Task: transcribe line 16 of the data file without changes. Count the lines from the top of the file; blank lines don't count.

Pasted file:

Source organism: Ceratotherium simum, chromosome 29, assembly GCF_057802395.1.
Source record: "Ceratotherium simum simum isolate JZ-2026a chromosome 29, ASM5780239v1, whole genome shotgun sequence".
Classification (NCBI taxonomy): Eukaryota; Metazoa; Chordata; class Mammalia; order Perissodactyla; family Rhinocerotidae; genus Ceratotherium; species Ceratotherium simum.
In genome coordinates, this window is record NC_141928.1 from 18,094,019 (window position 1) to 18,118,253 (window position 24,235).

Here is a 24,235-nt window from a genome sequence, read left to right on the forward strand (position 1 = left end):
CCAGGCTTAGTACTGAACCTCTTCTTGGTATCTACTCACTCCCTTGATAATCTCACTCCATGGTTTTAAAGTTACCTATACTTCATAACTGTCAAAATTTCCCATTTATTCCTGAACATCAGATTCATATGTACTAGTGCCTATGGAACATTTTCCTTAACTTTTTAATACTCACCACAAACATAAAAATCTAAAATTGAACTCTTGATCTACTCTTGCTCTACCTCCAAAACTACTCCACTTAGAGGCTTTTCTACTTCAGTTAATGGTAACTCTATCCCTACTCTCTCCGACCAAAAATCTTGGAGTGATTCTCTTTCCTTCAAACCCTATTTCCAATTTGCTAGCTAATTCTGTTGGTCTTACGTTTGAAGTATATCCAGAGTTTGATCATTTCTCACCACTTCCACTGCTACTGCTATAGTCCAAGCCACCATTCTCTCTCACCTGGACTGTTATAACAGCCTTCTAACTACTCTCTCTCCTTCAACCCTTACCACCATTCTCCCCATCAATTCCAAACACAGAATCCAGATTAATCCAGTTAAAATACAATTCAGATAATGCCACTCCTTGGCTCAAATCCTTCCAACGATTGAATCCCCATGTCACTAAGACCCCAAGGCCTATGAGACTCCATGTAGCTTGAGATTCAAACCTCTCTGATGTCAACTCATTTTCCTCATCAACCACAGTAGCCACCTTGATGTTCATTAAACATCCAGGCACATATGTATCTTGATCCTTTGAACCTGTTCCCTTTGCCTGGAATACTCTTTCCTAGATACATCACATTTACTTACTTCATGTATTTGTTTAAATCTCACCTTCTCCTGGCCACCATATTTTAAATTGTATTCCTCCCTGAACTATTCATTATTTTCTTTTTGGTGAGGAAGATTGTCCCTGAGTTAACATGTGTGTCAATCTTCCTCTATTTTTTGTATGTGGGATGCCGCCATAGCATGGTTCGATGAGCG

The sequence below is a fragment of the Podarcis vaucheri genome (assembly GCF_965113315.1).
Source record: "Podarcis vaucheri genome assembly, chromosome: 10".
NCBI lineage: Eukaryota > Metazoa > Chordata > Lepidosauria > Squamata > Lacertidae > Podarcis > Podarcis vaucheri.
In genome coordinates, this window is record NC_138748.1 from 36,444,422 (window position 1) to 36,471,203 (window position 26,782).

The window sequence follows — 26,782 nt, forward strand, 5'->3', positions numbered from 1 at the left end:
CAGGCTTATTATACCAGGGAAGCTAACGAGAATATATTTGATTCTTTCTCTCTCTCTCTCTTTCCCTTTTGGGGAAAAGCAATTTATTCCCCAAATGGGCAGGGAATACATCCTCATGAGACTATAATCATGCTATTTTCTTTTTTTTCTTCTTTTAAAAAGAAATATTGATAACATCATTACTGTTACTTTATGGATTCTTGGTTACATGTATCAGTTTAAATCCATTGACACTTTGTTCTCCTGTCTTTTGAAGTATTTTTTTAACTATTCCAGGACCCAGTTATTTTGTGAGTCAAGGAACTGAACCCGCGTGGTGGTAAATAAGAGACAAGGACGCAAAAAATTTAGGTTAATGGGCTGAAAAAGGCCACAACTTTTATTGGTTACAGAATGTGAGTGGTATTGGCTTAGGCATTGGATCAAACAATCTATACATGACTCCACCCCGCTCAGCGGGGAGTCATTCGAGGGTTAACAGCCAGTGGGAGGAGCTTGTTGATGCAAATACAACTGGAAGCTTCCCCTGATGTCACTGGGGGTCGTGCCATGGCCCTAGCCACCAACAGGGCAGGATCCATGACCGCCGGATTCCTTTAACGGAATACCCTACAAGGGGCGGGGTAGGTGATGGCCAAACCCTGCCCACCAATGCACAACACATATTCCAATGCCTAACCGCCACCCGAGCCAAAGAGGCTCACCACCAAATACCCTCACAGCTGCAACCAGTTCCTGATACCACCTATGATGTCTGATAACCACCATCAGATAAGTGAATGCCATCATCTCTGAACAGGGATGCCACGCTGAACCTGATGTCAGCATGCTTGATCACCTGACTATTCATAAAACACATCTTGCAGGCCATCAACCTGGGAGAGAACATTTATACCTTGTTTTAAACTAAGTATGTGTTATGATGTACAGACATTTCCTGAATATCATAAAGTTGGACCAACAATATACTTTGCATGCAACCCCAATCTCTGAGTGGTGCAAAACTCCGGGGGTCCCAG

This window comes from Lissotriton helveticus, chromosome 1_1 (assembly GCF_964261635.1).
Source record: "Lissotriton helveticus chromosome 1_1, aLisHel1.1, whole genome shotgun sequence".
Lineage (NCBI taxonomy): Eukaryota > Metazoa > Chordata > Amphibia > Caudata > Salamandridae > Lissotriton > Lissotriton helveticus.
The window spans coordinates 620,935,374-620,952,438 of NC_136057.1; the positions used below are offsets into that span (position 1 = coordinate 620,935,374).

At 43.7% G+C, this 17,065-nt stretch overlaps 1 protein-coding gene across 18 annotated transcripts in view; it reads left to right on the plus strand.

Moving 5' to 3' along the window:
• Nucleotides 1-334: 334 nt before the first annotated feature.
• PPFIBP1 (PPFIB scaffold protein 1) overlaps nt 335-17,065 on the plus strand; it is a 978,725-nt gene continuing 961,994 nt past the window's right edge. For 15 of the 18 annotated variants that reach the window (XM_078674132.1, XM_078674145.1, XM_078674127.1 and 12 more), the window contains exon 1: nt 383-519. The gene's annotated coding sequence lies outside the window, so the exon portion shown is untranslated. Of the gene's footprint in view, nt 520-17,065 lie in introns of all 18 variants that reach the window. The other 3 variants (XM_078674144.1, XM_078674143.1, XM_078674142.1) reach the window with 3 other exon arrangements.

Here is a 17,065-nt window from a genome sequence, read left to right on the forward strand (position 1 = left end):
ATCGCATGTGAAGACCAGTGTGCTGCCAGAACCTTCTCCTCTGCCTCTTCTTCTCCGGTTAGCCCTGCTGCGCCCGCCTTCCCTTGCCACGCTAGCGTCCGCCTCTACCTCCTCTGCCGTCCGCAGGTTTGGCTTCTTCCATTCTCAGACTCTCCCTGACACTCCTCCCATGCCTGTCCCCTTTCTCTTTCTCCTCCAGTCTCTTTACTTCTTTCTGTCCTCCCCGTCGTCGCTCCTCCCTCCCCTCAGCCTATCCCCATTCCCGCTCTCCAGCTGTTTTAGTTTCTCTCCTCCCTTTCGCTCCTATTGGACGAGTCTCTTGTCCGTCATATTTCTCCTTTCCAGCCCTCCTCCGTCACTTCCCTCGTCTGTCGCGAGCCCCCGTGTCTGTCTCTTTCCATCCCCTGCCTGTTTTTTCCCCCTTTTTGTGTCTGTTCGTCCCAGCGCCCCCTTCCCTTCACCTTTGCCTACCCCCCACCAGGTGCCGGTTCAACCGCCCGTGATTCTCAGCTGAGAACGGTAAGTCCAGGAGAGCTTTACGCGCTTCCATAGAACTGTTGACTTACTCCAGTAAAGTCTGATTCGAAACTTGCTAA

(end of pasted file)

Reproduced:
The window spans coordinates 620,935,374-620,952,438 of NC_136057.1; the positions used below are offsets into that span (position 1 = coordinate 620,935,374).